From traditional ryokan (guesthouses) with tatami mats to Hello Kitty-themed hideaways and ‘love hotels’ that can be rented by the hour, Tokyo has it all. Take a closer look at your accommodation options with our handy guide.

Capsule hotels such as The Millenials were invented to accommodate businessmen who were too tipsy to make the journey home. Each person’s sleeping space is barely bigger than a coffin, yet meticulously designed and offers excellent value. A night in a tiny hotel is one of Tokyo’s classic cultural experiences. Get a sense of what to expect here.

The lively Shibuya district is near lots of Tokyo’s top attractions including Cat Street, making it a great base for your trip. Trunk Hotel is a sleek boutique option which showcases the best of Japanese furniture design.

Shinjuku makes a great base for first timers because it’s like a microcosm of the city. You’ll find everything from skyscrapers to universities and red light districts in its maze-like streets. Make like Scarlett Johansson in Lost in Translation by checking into the Park Hyatt.

Best Restaurants in Tokyo

Michelin-starred sushi with freshly grated wasabi. Velvety ramen, best enjoyed with plenty of slurping. Yakitori chicken skewers devoured at a stall under a railway bridge…

It’s fair to say that Tokyoites are literally fanatic about food and the breadth of restaurants on offer can be a little overwhelming. Many only offer a single dish, executed to perfection. So where exactly are the best restaurants in Tokyo?

The menu at Den has its roots in kaiseki, Japan’s traditional and often highly formalized cuisine. However, it includes playful, avant garde touches that make this an experience to savour, a feat that has been recognised with two Michelin stars.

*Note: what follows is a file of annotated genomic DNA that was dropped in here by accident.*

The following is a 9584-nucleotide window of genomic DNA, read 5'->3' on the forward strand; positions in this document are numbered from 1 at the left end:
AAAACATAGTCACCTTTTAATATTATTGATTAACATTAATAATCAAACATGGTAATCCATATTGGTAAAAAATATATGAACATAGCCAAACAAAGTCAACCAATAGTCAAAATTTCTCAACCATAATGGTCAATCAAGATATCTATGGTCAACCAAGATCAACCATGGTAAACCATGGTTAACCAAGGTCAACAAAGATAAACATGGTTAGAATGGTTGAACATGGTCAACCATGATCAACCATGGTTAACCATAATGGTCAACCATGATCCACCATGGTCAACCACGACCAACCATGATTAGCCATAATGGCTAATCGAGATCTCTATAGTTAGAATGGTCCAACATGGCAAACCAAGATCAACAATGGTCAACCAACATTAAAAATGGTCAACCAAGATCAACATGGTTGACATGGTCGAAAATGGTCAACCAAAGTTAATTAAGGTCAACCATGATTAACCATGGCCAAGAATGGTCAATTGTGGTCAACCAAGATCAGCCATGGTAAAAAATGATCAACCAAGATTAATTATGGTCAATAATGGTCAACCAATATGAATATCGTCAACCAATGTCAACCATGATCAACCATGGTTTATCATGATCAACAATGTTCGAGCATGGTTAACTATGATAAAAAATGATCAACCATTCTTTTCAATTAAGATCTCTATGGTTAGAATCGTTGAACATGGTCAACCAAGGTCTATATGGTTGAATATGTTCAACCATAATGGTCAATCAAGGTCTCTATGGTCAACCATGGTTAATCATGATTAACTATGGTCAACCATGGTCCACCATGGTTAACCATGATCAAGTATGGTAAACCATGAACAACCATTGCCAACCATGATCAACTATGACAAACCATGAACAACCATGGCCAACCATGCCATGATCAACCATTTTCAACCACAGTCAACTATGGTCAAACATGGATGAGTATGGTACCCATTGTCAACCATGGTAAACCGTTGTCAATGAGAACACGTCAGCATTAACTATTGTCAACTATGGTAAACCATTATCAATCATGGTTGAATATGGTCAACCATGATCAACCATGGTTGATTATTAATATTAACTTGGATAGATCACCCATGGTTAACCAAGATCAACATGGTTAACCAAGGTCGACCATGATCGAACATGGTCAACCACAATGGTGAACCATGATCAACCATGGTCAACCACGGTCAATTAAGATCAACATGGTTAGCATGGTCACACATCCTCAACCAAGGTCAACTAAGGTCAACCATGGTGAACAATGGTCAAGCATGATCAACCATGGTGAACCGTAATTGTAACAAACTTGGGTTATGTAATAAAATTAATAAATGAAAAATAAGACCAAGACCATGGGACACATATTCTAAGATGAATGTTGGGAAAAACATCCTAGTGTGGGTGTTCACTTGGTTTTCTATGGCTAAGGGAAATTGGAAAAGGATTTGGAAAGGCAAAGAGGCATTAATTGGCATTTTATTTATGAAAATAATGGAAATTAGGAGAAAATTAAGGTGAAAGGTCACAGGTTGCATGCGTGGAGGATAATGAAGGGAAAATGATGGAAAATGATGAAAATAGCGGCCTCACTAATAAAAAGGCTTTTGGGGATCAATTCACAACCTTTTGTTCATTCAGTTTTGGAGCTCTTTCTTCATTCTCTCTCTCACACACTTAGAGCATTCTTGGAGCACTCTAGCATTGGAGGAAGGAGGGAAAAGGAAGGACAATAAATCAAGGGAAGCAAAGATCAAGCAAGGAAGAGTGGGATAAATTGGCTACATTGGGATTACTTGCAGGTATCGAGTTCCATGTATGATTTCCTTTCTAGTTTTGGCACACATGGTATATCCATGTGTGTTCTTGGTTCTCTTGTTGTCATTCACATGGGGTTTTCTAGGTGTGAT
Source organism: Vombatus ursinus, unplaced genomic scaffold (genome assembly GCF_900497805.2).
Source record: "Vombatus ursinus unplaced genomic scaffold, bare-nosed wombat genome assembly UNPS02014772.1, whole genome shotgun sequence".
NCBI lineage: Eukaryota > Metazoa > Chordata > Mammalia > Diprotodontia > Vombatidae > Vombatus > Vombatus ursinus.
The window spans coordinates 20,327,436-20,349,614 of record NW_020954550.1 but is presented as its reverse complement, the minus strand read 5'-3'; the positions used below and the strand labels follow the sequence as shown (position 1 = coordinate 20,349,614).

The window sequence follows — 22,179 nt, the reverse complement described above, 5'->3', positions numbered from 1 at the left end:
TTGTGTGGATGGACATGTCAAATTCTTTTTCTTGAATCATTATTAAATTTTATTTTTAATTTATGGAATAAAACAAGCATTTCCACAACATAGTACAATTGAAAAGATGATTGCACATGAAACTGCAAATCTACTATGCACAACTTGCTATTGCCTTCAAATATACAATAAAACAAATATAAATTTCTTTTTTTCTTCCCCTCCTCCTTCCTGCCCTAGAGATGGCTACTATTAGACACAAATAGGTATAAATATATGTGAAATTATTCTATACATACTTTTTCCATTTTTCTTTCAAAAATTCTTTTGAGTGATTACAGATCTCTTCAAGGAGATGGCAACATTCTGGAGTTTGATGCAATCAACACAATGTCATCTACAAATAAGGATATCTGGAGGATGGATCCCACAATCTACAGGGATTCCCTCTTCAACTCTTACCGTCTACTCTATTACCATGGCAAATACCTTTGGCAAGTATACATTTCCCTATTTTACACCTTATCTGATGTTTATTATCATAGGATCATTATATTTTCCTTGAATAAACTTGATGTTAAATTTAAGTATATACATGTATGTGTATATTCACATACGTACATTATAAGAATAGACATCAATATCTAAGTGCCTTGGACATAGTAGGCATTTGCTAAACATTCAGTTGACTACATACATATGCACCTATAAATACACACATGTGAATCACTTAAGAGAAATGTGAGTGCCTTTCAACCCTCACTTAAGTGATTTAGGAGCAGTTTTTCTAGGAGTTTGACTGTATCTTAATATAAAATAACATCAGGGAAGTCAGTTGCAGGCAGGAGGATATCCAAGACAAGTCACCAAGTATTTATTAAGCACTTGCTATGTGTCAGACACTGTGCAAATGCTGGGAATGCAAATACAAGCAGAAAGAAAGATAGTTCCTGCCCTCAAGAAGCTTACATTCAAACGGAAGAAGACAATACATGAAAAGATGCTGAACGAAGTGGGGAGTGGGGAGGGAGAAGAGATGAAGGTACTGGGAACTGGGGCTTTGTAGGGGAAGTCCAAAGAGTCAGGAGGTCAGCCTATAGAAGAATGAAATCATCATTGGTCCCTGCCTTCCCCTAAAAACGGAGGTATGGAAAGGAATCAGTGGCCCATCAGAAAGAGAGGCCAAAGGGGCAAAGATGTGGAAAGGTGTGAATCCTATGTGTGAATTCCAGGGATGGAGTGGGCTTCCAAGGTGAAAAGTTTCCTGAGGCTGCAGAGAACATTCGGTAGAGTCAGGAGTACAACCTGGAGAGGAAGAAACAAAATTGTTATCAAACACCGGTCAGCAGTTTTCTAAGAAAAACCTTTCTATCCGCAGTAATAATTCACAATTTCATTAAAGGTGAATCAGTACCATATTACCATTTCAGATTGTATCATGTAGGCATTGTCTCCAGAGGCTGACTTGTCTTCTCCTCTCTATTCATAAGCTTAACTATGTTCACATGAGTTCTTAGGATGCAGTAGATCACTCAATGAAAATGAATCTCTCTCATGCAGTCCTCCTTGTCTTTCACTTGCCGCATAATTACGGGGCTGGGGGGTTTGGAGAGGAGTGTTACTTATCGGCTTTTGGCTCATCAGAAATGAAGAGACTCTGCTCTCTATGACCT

Japan’s love of novelty extends to its dining scene. At Robot Restaurant Tokyo you can enjoy a bento box alongside a high voltage performance by a robotic dance troupe, or allow your dinner to sneak up on you at Ninja Akasaka restaurant, which has seriously sneaky staff.

Hungry for more Tokyo restaurant inspiration? Tuck into chef Michael Ryan’s gourmet guide to the city.

Places to Shop in Tokyo

Minimal kitchenware, vintage kimonos, futuristic gadgets and green tea Kit Kats… Chances are you already have a list of souvenirs you’d like to bring home and the good news is that it won’t be difficult to find them. The entire city is a shrine to consumerism and shopping is central to the culture in Tokyo.

One of the most infamous ‘hoods is Harajuku, which has spawned countless subcultures among the city’s youth. Expect to see goths and ‘Lolita dolls’, those lovers of all things pink and frilly, popping in and out of fashion boutiques such as Milk on Meiji Dori. Get a sense of the area with our one minute guide.

Akihabara has a futuristic vibe thanks to its huge quantity of electric shops and tribes of tech-lovers known as otaku, who favour frilly maid outfits and costumes inspired by their favourite anime characters.

Upscale Ginza is your go to for high-end boutiques such as Itoya, a skyscraper entirely filled with beautiful stationary, including handmade washi rice paper.

Tours & Packages Tokyo

It’s one of the most densely populated cities on Earth with a street system that’s as confusing as a bowl of noodles, so a Tokyo tour could be the missing key to
your trip.

Some of our top tours in Tokyo include exploring the city on land and water in the Sky Duck, an aquatic tour bus, and watching the tuna auctions in the famous Toyosu fish market, although you’ll need to apply early as space is very limited.

There are also plenty of day tours you can do easily from Tokyo, which will reveal hills covered in lush forests, steaming hot springs and sleepy villages. Here are five of the best.